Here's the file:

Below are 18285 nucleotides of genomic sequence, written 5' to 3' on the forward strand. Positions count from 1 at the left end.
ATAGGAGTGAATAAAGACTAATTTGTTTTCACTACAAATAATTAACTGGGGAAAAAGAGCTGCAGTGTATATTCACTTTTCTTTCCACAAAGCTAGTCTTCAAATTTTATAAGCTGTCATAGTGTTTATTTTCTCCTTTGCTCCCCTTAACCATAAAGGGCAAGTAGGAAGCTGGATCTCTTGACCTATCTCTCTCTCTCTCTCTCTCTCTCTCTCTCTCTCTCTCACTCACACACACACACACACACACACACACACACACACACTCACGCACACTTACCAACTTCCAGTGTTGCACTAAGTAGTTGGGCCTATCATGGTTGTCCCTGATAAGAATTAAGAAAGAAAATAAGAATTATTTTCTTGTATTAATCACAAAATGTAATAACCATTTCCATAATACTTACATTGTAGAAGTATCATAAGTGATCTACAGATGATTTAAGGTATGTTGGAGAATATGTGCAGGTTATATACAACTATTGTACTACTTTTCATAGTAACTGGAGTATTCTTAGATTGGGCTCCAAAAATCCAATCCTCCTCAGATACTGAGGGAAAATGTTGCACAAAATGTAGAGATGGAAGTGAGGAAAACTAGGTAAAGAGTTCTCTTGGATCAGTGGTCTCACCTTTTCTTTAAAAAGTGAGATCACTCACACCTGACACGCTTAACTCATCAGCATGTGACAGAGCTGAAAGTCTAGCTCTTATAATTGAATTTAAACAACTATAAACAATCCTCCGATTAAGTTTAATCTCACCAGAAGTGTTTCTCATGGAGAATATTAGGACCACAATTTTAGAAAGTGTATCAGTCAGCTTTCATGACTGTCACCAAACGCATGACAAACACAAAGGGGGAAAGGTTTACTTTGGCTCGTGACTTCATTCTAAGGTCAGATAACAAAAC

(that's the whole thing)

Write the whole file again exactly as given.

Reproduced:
Below are 18285 nucleotides of genomic sequence, written 5' to 3' on the forward strand. Positions count from 1 at the left end.
ATAGGAGTGAATAAAGACTAATTTGTTTTCACTACAAATAATTAACTGGGGAAAAAGAGCTGCAGTGTATATTCACTTTTCTTTCCACAAAGCTAGTCTTCAAATTTTATAAGCTGTCATAGTGTTTATTTTCTCCTTTGCTCCCCTTAACCATAAAGGGCAAGTAGGAAGCTGGATCTCTTGACCTATCTCTCTCTCTCTCTCTCTCTCTCTCTCTCTCTCTCTCACTCACACACACACACACACACACACACACACACACACACTCACGCACACTTACCAACTTCCAGTGTTGCACTAAGTAGTTGGGCCTATCATGGTTGTCCCTGATAAGAATTAAGAAAGAAAATAAGAATTATTTTCTTGTATTAATCACAAAATGTAATAACCATTTCCATAATACTTACATTGTAGAAGTATCATAAGTGATCTACAGATGATTTAAGGTATGTTGGAGAATATGTGCAGGTTATATACAACTATTGTACTACTTTTCATAGTAACTGGAGTATTCTTAGATTGGGCTCCAAAAATCCAATCCTCCTCAGATACTGAGGGAAAATGTTGCACAAAATGTAGAGATGGAAGTGAGGAAAACTAGGTAAAGAGTTCTCTTGGATCAGTGGTCTCACCTTTTCTTTAAAAAGTGAGATCACTCACACCTGACACGCTTAACTCATCAGCATGTGACAGAGCTGAAAGTCTAGCTCTTATAATTGAATTTAAACAACTATAAACAATCCTCCGATTAAGTTTAATCTCACCAGAAGTGTTTCTCATGGAGAATATTAGGACCACAATTTTAGAAAGTGTATCAGTCAGCTTTCATGACTGTCACCAAACGCATGACAAACACAAAGGGGGAAAGGTTTACTTTGGCTCGTGACTTCATTCTAAGGTCAGATAACAAAAC